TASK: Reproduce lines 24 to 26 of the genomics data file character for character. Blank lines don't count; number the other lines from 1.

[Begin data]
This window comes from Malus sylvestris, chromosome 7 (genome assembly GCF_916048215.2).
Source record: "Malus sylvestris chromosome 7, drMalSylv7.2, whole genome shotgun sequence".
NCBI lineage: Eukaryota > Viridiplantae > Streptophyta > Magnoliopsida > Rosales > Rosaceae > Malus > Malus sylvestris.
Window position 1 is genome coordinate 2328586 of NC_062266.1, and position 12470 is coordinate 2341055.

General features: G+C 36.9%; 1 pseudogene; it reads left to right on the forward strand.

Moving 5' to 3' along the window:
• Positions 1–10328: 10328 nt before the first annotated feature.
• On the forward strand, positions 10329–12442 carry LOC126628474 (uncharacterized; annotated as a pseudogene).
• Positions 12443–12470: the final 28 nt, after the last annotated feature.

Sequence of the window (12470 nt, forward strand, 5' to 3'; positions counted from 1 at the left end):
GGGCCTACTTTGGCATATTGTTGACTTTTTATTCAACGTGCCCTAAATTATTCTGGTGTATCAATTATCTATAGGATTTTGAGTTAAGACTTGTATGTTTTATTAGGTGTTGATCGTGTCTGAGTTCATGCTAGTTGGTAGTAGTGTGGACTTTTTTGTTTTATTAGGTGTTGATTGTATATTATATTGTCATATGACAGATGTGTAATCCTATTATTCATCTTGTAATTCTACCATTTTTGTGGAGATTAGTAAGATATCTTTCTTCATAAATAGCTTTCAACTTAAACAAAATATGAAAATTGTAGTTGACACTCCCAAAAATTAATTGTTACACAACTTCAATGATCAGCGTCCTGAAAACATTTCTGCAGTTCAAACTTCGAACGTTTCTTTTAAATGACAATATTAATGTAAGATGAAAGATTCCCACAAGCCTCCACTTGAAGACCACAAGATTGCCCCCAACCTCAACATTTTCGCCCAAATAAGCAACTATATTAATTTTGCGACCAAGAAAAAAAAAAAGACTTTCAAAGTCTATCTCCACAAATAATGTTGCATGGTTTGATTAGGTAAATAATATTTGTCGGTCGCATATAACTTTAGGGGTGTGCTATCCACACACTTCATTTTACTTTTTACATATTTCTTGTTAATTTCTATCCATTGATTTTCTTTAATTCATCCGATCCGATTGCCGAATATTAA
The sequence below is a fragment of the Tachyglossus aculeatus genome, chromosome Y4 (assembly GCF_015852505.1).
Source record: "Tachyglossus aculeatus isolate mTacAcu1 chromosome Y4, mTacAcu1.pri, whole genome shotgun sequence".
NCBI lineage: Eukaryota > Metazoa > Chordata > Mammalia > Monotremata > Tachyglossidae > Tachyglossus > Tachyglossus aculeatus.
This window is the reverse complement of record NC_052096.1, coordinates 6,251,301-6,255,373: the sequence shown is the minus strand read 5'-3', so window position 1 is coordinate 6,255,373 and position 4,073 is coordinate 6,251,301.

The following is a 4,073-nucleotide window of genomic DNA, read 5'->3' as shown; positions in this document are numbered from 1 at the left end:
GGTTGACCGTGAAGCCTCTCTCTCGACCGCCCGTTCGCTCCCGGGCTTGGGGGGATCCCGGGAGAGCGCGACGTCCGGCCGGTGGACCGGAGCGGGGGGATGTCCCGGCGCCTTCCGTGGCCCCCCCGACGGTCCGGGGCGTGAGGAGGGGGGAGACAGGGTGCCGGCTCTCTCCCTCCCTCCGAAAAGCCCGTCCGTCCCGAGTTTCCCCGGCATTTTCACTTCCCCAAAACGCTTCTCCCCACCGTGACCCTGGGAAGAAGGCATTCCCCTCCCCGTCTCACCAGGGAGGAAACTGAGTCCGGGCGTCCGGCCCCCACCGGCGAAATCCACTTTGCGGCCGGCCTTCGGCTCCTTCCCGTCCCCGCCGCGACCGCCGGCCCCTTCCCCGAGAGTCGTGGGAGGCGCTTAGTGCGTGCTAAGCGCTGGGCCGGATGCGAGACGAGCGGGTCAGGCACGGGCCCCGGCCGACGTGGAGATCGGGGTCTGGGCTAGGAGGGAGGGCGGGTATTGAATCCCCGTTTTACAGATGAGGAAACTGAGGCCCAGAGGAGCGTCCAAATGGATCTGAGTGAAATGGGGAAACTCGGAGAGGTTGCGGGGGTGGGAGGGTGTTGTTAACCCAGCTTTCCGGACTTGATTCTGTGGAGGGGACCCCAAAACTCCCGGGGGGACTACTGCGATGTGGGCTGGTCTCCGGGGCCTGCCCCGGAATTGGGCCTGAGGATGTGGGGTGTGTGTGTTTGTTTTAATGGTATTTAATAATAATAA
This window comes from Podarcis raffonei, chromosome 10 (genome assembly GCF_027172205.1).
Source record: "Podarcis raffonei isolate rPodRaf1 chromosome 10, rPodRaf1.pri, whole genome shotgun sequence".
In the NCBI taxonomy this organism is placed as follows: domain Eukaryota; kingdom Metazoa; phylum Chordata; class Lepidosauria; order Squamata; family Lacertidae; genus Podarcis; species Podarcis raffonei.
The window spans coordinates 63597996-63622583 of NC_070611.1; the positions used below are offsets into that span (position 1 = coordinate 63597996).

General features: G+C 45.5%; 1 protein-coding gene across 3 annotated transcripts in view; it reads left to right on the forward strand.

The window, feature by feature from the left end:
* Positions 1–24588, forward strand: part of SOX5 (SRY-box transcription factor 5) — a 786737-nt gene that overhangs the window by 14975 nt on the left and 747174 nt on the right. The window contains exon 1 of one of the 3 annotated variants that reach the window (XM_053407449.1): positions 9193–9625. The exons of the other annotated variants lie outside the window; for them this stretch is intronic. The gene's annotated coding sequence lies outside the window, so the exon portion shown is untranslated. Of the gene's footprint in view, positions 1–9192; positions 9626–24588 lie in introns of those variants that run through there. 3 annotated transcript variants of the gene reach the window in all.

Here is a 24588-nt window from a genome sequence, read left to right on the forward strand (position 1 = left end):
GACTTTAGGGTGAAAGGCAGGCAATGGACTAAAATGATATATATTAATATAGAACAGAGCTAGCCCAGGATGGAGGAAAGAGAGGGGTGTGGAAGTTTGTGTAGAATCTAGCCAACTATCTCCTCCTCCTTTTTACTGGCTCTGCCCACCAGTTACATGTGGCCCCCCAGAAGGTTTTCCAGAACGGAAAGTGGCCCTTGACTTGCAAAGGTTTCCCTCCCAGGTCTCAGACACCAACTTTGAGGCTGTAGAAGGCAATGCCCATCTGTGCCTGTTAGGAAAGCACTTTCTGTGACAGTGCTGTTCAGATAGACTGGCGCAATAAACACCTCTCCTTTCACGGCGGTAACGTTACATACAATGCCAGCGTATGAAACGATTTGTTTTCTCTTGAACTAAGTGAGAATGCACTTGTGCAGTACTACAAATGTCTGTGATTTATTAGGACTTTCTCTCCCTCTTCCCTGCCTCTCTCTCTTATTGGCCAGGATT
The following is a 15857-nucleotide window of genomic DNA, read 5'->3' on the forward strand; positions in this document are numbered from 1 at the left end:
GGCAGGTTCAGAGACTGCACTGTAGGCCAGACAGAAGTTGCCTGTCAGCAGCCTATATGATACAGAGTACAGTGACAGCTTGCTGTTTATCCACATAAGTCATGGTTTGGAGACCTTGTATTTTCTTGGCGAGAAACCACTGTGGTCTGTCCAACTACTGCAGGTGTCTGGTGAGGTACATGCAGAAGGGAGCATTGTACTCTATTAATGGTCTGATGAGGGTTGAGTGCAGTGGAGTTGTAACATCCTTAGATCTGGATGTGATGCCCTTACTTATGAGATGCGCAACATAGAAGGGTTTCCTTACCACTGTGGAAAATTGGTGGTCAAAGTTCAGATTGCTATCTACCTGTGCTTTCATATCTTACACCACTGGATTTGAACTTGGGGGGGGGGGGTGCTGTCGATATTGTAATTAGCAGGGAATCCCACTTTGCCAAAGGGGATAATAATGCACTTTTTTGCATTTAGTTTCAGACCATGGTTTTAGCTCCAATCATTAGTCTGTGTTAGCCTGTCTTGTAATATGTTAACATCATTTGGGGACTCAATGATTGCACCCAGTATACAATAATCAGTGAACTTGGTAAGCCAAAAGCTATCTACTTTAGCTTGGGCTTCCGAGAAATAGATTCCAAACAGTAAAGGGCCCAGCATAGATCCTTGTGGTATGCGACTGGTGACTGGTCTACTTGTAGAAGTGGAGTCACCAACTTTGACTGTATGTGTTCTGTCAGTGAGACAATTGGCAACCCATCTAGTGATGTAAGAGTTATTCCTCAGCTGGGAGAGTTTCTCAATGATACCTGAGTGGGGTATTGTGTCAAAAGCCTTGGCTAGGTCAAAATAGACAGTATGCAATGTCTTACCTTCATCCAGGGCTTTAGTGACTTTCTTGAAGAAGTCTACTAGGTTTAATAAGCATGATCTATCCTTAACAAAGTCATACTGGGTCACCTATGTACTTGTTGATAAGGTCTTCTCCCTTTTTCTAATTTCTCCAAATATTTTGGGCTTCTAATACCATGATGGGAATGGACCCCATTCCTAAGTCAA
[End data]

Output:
* Positions 1–24588, forward strand: part of SOX5 (SRY-box transcription factor 5) — a 786737-nt gene that overhangs the window by 14975 nt on the left and 747174 nt on the right. The window contains exon 1 of one of the 3 annotated variants that reach the window (XM_053407449.1): positions 9193–9625. The exons of the other annotated variants lie outside the window; for them this stretch is intronic. The gene's annotated coding sequence lies outside the window, so the exon portion shown is untranslated. Of the gene's footprint in view, positions 1–9192; positions 9626–24588 lie in introns of those variants that run through there. 3 annotated transcript variants of the gene reach the window in all.

Here is a 24588-nt window from a genome sequence, read left to right on the forward strand (position 1 = left end):
GACTTTAGGGTGAAAGGCAGGCAATGGACTAAAATGATATATATTAATATAGAACAGAGCTAGCCCAGGATGGAGGAAAGAGAGGGGTGTGGAAGTTTGTGTAGAATCTAGCCAACTATCTCCTCCTCCTTTTTACTGGCTCTGCCCACCAGTTACATGTGGCCCCCCAGAAGGTTTTCCAGAACGGAAAGTGGCCCTTGACTTGCAAAGGTTTCCCTCCCAGGTCTCAGACACCAACTTTGAGGCTGTAGAAGGCAATGCCCATCTGTGCCTGTTAGGAAAGCACTTTCTGTGACAGTGCTGTTCAGATAGACTGGCGCAATAAACACCTCTCCTTTCACGGCGGTAACGTTACATACAATGCCAGCGTATGAAACGATTTGTTTTCTCTTGAACTAAGTGAGAATGCACTTGTGCAGTACTACAAATGTCTGTGATTTATTAGGACTTTCTCTCCCTCTTCCCTGCCTCTCTCTCTTATTGGCCAGGATT